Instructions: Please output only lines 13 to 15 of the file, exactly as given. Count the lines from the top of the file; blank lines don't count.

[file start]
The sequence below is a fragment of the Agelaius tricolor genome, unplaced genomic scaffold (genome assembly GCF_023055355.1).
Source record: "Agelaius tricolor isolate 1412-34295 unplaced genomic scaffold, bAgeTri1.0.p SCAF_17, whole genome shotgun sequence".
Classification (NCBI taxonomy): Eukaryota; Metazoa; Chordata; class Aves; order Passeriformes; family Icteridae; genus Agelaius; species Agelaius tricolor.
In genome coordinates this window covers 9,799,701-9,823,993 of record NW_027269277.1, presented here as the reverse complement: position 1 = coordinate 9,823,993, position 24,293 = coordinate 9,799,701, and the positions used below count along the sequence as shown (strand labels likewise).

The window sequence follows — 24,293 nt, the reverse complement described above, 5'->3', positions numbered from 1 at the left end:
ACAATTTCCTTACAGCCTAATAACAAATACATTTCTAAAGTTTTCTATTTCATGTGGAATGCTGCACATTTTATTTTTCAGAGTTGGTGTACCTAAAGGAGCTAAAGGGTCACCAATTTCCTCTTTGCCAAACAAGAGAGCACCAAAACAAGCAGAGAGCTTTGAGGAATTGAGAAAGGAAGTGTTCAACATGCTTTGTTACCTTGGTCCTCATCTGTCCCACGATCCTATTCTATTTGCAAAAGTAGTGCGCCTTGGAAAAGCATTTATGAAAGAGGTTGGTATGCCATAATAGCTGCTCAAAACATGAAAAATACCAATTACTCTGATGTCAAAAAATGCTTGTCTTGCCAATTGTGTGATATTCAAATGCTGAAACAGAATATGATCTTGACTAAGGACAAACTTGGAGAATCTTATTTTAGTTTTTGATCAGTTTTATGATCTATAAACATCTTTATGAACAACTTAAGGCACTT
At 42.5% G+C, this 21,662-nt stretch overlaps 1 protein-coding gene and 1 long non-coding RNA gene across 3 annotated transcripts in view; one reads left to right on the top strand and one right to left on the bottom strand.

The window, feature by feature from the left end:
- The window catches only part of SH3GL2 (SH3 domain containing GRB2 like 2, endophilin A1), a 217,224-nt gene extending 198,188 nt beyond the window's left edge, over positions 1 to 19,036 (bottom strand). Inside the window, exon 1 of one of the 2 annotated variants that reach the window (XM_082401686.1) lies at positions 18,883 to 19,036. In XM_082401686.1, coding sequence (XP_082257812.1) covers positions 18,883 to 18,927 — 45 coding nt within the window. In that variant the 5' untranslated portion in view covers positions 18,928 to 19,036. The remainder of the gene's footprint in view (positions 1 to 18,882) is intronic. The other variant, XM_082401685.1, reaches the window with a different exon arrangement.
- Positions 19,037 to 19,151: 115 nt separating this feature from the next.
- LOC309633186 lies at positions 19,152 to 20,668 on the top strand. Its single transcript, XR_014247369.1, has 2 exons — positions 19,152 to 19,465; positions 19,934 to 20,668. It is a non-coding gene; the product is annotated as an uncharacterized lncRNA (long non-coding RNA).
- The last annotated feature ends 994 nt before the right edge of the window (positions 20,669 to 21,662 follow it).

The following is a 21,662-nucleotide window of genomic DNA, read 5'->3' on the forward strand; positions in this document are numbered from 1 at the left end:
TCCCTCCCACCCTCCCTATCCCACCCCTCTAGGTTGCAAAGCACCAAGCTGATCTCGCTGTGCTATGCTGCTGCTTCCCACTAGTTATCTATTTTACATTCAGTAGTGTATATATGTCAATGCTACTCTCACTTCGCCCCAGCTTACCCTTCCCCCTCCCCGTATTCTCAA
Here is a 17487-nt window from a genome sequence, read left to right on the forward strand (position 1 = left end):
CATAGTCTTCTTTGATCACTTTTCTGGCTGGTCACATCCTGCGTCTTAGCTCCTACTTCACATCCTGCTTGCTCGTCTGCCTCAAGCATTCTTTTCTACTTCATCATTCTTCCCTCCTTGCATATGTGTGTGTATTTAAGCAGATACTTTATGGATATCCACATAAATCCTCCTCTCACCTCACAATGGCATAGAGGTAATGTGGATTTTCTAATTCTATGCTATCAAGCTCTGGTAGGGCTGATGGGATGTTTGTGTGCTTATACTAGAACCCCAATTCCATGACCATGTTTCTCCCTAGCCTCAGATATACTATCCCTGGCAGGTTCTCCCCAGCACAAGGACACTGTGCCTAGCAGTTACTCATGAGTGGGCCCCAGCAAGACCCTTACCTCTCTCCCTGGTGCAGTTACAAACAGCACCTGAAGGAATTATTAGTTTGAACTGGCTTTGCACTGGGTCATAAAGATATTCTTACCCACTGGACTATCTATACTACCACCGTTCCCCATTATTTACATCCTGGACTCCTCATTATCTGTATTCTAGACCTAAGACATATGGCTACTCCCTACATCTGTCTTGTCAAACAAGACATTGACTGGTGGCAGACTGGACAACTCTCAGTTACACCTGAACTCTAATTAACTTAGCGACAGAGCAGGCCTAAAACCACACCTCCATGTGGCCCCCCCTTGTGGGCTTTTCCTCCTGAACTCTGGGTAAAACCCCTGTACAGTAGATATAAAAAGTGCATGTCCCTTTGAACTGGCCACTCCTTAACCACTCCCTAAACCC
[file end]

The following is a 21,662-nucleotide window of genomic DNA, read 5'->3' on the forward strand; positions in this document are numbered from 1 at the left end:
TCCCTCCCACCCTCCCTATCCCACCCCTCTAGGTTGCAAAGCACCAAGCTGATCTCGCTGTGCTATGCTGCTGCTTCCCACTAGTTATCTATTTTACATTCAGTAGTGTATATATGTCAATGCTACTCTCACTTCGCCCCAGCTTACCCTTCCCCCTCCCCGTATTCTCAA
Here is a 17487-nt window from a genome sequence, read left to right on the forward strand (position 1 = left end):